The National Super Alliance leader Raila Odinga has vowed to soldier on with his inauguration plan, slamming the US over calls for dialogue and constitutional adherence.
Odinga maintains that he does not recognise Uhuru Kenyatta as the country’s president and that his oath will rely on the August 8 election results.
The Opposition believes the August 8 poll results “obtained from IEBC servers” gave them an edge over Uhuru Kenyatta with over one million, four hundred thousand votes.
“We don’t recognise the swearing-in (Uhuru Kenyatta’s). We will go by the results of August 8 elections in which Kenyans expressed their will,” Odinga said.
Through its Acting Assistant Secretary of State for African Affairs, Donald Yamamoto, the US had asked Odinga to abandon his Tuesday inauguration plan and instead embrace dialogue efforts with his political nemesis Uhuru Kenyatta.
Donald Yamamoto called for “immediate, sustained, open and transparent national conversation” on the current impasse.
The US government statement further said; “The US urges Opposition leaders to work within Kenya’s laws to pursue the reforms they seek and to avoid extra constitutional actions such as the proposed inauguration ceremony on December 12.”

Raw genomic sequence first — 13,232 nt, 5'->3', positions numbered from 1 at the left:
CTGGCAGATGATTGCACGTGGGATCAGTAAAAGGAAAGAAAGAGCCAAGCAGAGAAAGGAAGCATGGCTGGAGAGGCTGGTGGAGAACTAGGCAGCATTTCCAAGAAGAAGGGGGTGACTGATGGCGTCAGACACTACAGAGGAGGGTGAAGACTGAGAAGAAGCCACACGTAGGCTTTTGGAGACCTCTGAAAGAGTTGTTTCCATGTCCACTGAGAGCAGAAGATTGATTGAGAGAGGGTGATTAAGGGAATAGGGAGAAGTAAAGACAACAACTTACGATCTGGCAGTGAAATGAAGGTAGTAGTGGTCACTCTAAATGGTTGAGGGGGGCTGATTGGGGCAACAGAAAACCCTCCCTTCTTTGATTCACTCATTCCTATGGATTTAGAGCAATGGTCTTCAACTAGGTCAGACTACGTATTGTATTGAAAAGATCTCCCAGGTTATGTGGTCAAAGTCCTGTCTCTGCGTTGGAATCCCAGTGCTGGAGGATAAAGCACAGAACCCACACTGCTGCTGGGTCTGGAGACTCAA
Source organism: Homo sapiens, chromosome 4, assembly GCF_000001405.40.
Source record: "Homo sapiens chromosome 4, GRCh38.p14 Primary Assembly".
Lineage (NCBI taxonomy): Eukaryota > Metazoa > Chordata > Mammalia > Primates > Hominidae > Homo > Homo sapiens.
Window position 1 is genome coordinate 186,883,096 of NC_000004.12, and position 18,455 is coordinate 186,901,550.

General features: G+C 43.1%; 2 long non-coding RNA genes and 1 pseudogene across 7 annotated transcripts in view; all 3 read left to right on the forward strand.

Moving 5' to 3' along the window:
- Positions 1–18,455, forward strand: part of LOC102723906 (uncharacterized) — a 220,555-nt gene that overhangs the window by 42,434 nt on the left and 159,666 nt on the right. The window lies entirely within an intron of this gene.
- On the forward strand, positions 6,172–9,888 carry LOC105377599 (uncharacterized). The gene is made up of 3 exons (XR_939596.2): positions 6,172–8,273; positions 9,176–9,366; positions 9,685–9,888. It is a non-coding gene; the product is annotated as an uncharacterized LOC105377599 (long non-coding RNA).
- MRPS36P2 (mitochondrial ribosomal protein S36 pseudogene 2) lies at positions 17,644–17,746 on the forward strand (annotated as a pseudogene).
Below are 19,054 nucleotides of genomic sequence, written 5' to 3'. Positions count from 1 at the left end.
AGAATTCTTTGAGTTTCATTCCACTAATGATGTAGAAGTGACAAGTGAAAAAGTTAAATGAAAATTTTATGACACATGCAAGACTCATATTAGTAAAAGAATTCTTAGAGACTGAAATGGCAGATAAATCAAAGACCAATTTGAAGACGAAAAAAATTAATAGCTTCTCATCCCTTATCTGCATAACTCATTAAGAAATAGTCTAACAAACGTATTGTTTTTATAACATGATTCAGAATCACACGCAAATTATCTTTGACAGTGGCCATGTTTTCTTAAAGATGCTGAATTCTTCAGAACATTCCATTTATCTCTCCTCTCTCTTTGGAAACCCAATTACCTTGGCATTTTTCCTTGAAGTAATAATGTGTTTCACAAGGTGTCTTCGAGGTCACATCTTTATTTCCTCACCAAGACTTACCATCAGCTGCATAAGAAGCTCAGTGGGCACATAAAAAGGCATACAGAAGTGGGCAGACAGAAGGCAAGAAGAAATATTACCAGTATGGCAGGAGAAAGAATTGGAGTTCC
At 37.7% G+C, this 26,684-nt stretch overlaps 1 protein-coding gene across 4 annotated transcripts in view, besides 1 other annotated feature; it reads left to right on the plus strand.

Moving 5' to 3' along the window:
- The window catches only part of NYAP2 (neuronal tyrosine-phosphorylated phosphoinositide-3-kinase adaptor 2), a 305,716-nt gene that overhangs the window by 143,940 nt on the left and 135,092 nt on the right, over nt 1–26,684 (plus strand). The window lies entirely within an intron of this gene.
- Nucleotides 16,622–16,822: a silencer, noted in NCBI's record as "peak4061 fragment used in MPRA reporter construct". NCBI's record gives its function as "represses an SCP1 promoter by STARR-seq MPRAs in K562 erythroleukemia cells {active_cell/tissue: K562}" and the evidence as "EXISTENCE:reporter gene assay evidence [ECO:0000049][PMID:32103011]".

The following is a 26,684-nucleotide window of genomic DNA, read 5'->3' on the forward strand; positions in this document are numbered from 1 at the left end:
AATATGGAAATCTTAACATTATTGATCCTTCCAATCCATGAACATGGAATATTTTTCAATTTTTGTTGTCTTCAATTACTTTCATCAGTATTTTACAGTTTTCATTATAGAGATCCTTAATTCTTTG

A visibly angry Odinga on Thursday morning asked the Donald Trump administration to stop meddling in Kenyan internal affairs. He stated that Kenyans had the capacity to solve their own problems without US’s advice to constitutionalism.
“We will not be intimidated. Our friends can advise us but they should not shout at us about violating of the constitution,” Odinga pronounced.
The former prime minister was addressing the press when he joined families of those who died in police-protesters confrontation during his return from the US on Friday November 17 and during an aborted NASA memorial meeting at Jacaranda Grounds in Embakasi East constituency on November 28.